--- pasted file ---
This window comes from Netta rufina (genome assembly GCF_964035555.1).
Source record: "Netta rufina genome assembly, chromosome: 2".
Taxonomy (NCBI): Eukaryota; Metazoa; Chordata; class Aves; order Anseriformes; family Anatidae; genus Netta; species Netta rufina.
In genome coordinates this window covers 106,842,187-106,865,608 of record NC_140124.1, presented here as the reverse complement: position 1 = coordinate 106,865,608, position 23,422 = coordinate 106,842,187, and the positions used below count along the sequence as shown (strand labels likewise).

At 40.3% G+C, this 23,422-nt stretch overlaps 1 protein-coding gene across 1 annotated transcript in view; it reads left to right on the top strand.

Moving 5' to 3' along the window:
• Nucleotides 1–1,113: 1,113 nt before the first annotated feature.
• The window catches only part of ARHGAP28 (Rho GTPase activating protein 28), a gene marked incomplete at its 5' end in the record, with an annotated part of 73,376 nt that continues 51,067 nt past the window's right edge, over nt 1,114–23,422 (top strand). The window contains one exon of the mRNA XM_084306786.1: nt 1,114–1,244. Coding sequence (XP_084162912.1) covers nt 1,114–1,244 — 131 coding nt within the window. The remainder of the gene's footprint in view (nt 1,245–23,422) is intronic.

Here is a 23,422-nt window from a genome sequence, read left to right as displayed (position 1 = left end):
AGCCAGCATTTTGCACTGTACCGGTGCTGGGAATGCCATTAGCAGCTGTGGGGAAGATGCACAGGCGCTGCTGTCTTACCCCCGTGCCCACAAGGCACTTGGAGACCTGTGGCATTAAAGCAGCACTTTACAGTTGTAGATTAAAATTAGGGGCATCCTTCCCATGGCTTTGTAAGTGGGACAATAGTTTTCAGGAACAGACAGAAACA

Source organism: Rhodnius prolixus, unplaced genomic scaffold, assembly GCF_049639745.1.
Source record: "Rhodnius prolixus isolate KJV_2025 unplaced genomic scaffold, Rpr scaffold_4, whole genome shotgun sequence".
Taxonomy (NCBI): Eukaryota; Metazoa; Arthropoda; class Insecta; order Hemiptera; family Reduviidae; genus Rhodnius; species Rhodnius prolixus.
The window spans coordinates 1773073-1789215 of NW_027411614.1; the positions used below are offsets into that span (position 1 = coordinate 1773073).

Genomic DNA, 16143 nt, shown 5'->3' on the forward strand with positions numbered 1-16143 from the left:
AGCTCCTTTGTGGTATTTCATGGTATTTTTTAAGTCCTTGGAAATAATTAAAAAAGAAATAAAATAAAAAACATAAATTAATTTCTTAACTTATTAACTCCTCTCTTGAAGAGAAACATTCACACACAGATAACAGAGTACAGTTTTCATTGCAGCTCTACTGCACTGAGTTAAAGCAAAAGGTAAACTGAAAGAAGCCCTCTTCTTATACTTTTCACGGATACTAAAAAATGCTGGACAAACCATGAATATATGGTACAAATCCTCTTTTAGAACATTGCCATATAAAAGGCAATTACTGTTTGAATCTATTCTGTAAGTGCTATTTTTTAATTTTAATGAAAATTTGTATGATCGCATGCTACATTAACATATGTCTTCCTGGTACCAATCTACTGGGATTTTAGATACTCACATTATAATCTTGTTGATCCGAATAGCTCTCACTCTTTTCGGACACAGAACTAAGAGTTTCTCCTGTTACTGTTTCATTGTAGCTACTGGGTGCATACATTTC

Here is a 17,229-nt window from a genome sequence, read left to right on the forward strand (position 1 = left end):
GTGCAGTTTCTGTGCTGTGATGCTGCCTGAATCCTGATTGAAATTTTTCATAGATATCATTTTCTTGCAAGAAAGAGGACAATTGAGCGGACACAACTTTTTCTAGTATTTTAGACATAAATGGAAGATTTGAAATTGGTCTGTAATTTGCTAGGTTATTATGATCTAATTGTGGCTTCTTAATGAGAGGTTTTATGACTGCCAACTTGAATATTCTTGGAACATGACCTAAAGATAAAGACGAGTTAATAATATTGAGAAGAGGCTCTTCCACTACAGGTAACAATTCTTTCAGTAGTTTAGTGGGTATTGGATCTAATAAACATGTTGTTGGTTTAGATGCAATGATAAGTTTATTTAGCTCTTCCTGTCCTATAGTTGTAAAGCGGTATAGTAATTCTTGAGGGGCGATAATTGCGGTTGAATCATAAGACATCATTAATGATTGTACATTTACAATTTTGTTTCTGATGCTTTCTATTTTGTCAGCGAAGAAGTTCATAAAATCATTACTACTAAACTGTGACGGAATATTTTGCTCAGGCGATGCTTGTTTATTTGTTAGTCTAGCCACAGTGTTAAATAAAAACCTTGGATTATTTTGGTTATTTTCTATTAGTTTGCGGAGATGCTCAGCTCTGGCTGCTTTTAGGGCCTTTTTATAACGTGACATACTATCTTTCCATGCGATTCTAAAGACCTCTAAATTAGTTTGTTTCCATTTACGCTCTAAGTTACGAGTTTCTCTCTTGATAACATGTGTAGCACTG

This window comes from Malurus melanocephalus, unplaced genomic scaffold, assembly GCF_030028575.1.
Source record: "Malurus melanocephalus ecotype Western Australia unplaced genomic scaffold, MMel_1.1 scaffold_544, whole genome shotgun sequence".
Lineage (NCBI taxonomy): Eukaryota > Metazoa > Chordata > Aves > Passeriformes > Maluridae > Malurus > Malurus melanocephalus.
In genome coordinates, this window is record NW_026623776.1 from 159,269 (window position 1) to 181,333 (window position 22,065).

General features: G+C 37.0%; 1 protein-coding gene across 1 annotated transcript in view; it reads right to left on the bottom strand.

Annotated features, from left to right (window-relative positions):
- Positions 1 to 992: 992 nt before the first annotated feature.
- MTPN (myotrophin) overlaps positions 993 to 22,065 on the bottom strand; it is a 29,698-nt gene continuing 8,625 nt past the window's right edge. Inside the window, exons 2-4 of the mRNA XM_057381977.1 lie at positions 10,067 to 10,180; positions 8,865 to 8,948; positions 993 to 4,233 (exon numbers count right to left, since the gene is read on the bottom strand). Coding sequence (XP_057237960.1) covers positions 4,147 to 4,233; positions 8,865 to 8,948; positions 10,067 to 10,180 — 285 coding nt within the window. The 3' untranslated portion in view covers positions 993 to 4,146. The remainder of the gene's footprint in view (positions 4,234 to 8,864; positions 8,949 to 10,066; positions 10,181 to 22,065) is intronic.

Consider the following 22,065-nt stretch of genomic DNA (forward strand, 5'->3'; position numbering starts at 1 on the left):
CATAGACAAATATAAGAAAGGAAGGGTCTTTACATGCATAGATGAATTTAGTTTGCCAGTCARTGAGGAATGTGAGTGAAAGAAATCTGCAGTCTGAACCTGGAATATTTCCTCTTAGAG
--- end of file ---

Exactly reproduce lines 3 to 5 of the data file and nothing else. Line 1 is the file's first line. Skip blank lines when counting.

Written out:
Taxonomy (NCBI): Eukaryota; Metazoa; Chordata; class Aves; order Anseriformes; family Anatidae; genus Netta; species Netta rufina.
In genome coordinates this window covers 106,842,187-106,865,608 of record NC_140124.1, presented here as the reverse complement: position 1 = coordinate 106,865,608, position 23,422 = coordinate 106,842,187, and the positions used below count along the sequence as shown (strand labels likewise).

At 40.3% G+C, this 23,422-nt stretch overlaps 1 protein-coding gene across 1 annotated transcript in view; it reads left to right on the top strand.